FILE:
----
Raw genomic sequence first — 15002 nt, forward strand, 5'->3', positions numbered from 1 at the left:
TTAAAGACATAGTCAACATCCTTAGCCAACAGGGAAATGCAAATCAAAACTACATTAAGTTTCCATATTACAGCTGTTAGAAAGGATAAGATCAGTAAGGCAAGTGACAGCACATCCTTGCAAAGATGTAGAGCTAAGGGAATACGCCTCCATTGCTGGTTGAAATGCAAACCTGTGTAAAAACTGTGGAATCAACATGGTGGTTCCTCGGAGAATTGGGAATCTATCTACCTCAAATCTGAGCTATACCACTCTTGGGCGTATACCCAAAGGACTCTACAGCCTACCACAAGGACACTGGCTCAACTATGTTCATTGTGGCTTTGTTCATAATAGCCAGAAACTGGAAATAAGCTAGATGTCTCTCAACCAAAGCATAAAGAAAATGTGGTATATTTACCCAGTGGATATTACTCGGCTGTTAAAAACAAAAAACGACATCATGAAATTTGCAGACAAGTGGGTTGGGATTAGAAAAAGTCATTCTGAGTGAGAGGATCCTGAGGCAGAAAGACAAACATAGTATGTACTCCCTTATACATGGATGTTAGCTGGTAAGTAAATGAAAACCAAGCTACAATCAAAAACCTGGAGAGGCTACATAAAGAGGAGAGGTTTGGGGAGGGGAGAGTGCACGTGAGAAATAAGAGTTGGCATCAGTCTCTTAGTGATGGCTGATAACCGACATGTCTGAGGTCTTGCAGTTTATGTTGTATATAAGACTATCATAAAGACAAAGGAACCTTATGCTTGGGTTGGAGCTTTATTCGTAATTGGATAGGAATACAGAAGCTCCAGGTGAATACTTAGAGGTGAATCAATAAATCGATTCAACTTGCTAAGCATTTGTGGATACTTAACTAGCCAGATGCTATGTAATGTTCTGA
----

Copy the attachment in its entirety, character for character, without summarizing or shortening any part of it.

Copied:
Raw genomic sequence first — 15002 nt, forward strand, 5'->3', positions numbered from 1 at the left:
TTAAAGACATAGTCAACATCCTTAGCCAACAGGGAAATGCAAATCAAAACTACATTAAGTTTCCATATTACAGCTGTTAGAAAGGATAAGATCAGTAAGGCAAGTGACAGCACATCCTTGCAAAGATGTAGAGCTAAGGGAATACGCCTCCATTGCTGGTTGAAATGCAAACCTGTGTAAAAACTGTGGAATCAACATGGTGGTTCCTCGGAGAATTGGGAATCTATCTACCTCAAATCTGAGCTATACCACTCTTGGGCGTATACCCAAAGGACTCTACAGCCTACCACAAGGACACTGGCTCAACTATGTTCATTGTGGCTTTGTTCATAATAGCCAGAAACTGGAAATAAGCTAGATGTCTCTCAACCAAAGCATAAAGAAAATGTGGTATATTTACCCAGTGGATATTACTCGGCTGTTAAAAACAAAAAACGACATCATGAAATTTGCAGACAAGTGGGTTGGGATTAGAAAAAGTCATTCTGAGTGAGAGGATCCTGAGGCAGAAAGACAAACATAGTATGTACTCCCTTATACATGGATGTTAGCTGGTAAGTAAATGAAAACCAAGCTACAATCAAAAACCTGGAGAGGCTACATAAAGAGGAGAGGTTTGGGGAGGGGAGAGTGCACGTGAGAAATAAGAGTTGGCATCAGTCTCTTAGTGATGGCTGATAACCGACATGTCTGAGGTCTTGCAGTTTATGTTGTATATAAGACTATCATAAAGACAAAGGAACCTTATGCTTGGGTTGGAGCTTTATTCGTAATTGGATAGGAATACAGAAGCTCCAGGTGAATACTTAGAGGTGAATCAATAAATCGATTCAACTTGCTAAGCATTTGTGGATACTTAACTAGCCAGATGCTATGTAATGTTCTGA